Release Deed - An analysis

It would be good to understand what is meant by a ‘Release’ and the nature of transaction covered by a Release Deed
There are many types of documents. Of late, one would frequently come across documents such as Release Deeds. This is because of the fact that the stamp duty has been considerably reduced for certain types of Release Deeds. Release Deeds are also interchangeably executed where certain types of settlements can be made. As such, it would be good to understand what is meant by a ‘Release’ and the nature of transaction covered by a Release Deed.

The word “Release” is basically used in the context of setting something free from restraint or a condition or a confinement. It is also used in the sense that the transaction is in the nature of giving up a claim or right or title by one or more persons in favour of another or others. It can amount to giving up or abandoning a claim or a right to the person against whom the claim or right exists or can be enforced or can be exercised. This can be in respect of properties as well.

There may be several options for a person to transfer property. A Release is however, always an interest or a share and normally the entire property cannot be released. In other words, the whole of property can be sold, mortgaged, settled, gifted or otherwise dealt with. However, in the case of Release, the person in whose favour the release is made usually has a pre-existing interest in the property and qualifies for release on that basis.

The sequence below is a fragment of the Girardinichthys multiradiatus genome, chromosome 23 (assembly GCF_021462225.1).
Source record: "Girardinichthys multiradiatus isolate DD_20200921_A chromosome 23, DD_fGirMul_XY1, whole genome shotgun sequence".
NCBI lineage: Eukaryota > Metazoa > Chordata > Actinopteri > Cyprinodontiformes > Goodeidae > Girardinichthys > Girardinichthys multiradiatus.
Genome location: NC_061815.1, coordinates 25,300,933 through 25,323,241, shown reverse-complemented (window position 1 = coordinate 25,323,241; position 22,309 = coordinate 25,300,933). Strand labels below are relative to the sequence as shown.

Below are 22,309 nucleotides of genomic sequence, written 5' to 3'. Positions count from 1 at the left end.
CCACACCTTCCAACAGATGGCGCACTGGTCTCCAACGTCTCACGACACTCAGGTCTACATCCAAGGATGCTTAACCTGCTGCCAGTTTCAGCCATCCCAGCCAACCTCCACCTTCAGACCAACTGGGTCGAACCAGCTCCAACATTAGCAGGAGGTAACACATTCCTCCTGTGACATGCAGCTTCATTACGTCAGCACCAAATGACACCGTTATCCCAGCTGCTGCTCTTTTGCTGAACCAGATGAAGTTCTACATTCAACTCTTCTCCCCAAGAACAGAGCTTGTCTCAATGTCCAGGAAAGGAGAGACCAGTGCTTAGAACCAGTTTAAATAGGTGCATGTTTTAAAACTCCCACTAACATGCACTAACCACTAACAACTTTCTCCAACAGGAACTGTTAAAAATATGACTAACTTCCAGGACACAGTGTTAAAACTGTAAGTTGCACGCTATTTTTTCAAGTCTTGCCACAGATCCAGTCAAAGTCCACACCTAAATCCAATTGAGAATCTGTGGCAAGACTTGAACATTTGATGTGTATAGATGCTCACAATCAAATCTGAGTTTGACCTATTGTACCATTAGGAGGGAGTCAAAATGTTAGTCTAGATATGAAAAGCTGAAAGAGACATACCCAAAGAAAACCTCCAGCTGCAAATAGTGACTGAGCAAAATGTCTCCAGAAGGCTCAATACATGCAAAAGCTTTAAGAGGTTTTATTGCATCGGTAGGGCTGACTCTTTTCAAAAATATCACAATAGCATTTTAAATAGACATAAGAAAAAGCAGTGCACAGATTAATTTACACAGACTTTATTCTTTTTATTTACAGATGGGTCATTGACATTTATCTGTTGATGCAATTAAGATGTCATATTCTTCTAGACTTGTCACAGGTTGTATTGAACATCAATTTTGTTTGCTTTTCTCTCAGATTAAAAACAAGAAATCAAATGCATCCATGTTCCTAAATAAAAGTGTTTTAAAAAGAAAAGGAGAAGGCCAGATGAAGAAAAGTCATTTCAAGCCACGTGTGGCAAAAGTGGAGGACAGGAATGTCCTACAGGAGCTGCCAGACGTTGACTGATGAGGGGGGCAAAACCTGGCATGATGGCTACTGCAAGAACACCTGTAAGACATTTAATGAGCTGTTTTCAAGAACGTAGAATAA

Therefore, one has to consider the nature of transaction, the property that is involved and the intention of the parties to determine whether Release would be an appropriate mode of transfer. Part of property can, however, still be transferred by way of sale, settlement, gift, etc. A share or interest in the property can also be transferred as such. Therefore, transferability of a part or a share alone is not the determinant factor and the totality of circumstances has to be considered.

Release itself can be of different modes. It could be a renouncement of a claim by a person in favour of another in respect of a property. This is a simple transaction. There could be a release of a benami right by one person in favour of another. Several rules relating to benami holdings will apply and this is a totally different type of transaction. Further, depending on the degree of relationship between the parties and the location of the property, stamp duty and registration charges may vary.

There can also be a release of right in favour of one or more co-owners. The stamp duty and registration charges will differ on the basis of whether the parties are members of a family or otherwise. Further, within these types of release, the location of the property is also important and may affect the stamp duty and registration charges.

The world “Family” for the purposes of stamp duty and registration charges would cover father, mother, husband, wife, son, daughter and grandchild. In certain cases, it can include adopted father or mother and adopted son or daughter as well.